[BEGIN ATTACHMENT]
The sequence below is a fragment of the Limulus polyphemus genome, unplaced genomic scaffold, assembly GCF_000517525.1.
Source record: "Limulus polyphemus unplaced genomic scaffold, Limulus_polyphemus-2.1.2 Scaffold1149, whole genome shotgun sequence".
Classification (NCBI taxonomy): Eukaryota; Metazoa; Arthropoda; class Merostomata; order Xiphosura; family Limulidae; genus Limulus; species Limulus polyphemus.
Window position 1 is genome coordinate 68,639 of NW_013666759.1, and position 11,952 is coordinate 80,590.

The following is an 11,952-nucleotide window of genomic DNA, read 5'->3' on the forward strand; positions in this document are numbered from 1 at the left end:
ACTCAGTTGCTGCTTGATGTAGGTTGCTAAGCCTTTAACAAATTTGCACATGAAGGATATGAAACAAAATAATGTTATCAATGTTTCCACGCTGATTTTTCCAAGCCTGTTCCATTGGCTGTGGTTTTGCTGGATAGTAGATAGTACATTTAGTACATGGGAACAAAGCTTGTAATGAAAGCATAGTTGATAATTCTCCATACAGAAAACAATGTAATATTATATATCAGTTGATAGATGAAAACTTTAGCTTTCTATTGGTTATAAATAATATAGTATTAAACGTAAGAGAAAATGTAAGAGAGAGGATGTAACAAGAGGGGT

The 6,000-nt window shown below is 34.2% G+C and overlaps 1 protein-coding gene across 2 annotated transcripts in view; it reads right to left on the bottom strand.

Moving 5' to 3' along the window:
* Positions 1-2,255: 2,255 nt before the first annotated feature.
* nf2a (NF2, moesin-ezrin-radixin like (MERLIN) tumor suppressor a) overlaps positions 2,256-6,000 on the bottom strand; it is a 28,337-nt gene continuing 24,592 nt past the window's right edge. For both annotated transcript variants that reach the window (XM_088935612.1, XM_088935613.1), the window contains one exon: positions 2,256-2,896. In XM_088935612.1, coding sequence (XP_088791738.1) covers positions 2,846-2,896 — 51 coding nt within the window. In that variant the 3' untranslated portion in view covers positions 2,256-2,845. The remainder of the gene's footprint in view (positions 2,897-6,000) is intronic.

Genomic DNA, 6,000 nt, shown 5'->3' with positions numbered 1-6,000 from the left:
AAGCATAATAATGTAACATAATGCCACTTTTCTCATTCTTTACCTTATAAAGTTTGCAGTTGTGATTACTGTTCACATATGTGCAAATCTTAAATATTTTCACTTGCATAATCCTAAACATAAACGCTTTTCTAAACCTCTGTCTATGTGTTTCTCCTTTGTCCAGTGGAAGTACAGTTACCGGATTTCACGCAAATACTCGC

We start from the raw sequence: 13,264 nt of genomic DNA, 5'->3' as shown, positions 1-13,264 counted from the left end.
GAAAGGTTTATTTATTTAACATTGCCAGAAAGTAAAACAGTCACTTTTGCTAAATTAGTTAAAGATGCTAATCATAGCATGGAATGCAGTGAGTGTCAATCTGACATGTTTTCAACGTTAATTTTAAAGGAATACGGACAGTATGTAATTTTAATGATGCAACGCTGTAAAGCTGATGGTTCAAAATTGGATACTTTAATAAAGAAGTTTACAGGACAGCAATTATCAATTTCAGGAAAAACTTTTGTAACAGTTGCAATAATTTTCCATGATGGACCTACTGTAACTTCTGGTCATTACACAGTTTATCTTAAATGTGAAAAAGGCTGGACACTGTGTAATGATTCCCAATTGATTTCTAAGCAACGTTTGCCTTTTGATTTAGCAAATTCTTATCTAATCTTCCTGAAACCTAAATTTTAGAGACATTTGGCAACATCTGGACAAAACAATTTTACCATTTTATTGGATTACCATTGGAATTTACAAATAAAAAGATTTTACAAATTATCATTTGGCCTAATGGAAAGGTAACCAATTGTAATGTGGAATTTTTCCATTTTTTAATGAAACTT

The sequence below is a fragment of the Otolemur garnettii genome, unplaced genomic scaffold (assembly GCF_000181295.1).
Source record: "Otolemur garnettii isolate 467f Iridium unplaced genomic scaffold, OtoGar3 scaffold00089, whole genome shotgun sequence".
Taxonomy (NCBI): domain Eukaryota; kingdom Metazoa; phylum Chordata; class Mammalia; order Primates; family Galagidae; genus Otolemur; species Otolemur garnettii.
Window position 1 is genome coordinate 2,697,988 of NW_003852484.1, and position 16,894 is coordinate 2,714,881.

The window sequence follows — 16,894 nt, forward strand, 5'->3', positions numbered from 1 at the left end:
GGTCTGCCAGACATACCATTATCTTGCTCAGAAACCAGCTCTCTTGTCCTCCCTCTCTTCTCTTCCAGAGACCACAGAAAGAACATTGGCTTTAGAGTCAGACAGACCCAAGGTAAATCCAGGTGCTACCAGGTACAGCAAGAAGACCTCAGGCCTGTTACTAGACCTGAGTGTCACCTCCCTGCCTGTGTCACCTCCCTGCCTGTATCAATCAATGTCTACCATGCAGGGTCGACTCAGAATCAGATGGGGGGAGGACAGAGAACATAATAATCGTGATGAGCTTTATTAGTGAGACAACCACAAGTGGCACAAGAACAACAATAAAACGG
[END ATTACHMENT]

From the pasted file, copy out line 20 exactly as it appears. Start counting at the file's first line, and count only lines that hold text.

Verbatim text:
GGTCTGCCAGACATACCATTATCTTGCTCAGAAACCAGCTCTCTTGTCCTCCCTCTCTTCTCTTCCAGAGACCACAGAAAGAACATTGGCTTTAGAGTCAGACAGACCCAAGGTAAATCCAGGTGCTACCAGGTACAGCAAGAAGACCTCAGGCCTGTTACTAGACCTGAGTGTCACCTCCCTGCCTGTGTCACCTCCCTGCCTGTATCAATCAATGTCTACCATGCAGGGTCGACTCAGAATCAGATGGGGGGAGGACAGAGAACATAATAATCGTGATGAGCTTTATTAGTGAGACAACCACAAGTGGCACAAGAACAACAATAAAACGG